Dave: Jeffery didn't put up eye-popping numbers during the regular season, but if you needed any proof he's a No. 1 receiver, go back and watch Super Bowl LII, when he made that ridiculous catch in the end zone for a huge touchdown. The good thing about Jeffery is he really doesn't care at all about his numbers. There are a lot of diva receivers in the NFL, but Jeffery clearly isn't one of them. All he cared about last year was hoisting the Lombardi Trophy and he certainly helped get the Eagles there. 

Verdict: STAYS

Malcolm Jenkins
Roob: Jenkins has so many roles on and off the field -- community activist, NFLPA organizer, locker room leader -- it's easy to forget just how good a player he is. Jenkins has been here four years and has had four very solid, very consistent, very productive seasons. He made his second Pro Bowl this year and joined Bill Bradley (3) and Dawk (7) as only the third Eagles safety since 1960 to make multiple Pro Bowls. Jenkins is signed to a cap-friendly deal through 2020 and should be an Eagle for many years to come.

Verdict: STAYS

Dave: As important as Jenkins is to the Eagles as a safety and defensive back, you could make a legitimate argument that he's even more important to the team as a leader and man. There's a reason he became the guy to follow up Doug Pederson's postgame speeches. He isn't just the leader of the defense; he's the leader of the entire team. And on the field, he's still playing at a really high, Pro Bowl caliber, level. He's 30 now but is still signed through 2020 and maybe outside of Fletcher Cox is the Eagles' most important defensive player.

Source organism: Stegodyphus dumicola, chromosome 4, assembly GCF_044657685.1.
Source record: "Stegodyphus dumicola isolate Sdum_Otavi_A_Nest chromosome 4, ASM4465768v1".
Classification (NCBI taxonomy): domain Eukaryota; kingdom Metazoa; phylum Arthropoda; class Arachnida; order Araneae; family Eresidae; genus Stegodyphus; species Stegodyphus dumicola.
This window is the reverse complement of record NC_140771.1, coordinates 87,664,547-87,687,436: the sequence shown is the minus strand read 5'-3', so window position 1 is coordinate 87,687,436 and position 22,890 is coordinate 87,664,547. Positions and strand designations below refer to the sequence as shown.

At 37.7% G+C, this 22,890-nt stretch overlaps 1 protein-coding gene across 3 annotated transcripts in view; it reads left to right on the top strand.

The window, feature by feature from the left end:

Verdict: STAYS

Eagles Stay or Go — 2 young linebackers

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Eagles Stay or Go — 2 young linebackers

Reuben Frank and Dave Zangaro continue our series examining the future of the world champion Eagles.

Darrell Greene
Roob: The Hall of Fame cornerback is now 58 years old and 21 years removed from his last Pro Bowl season with the Redskins. Oh wait … wrong Darrell Green. This is Darrell GREENE, and he's a 6-foot-3, 320-pound guard out of San Diego State who's been on the Eagles' practice squad most of the last two years. The Eagles liked Greene enough to keep him around the last couple years, and unless they see something in Chance Warmack that I missed, Greene has a chance to stick around as a young O-line prospect.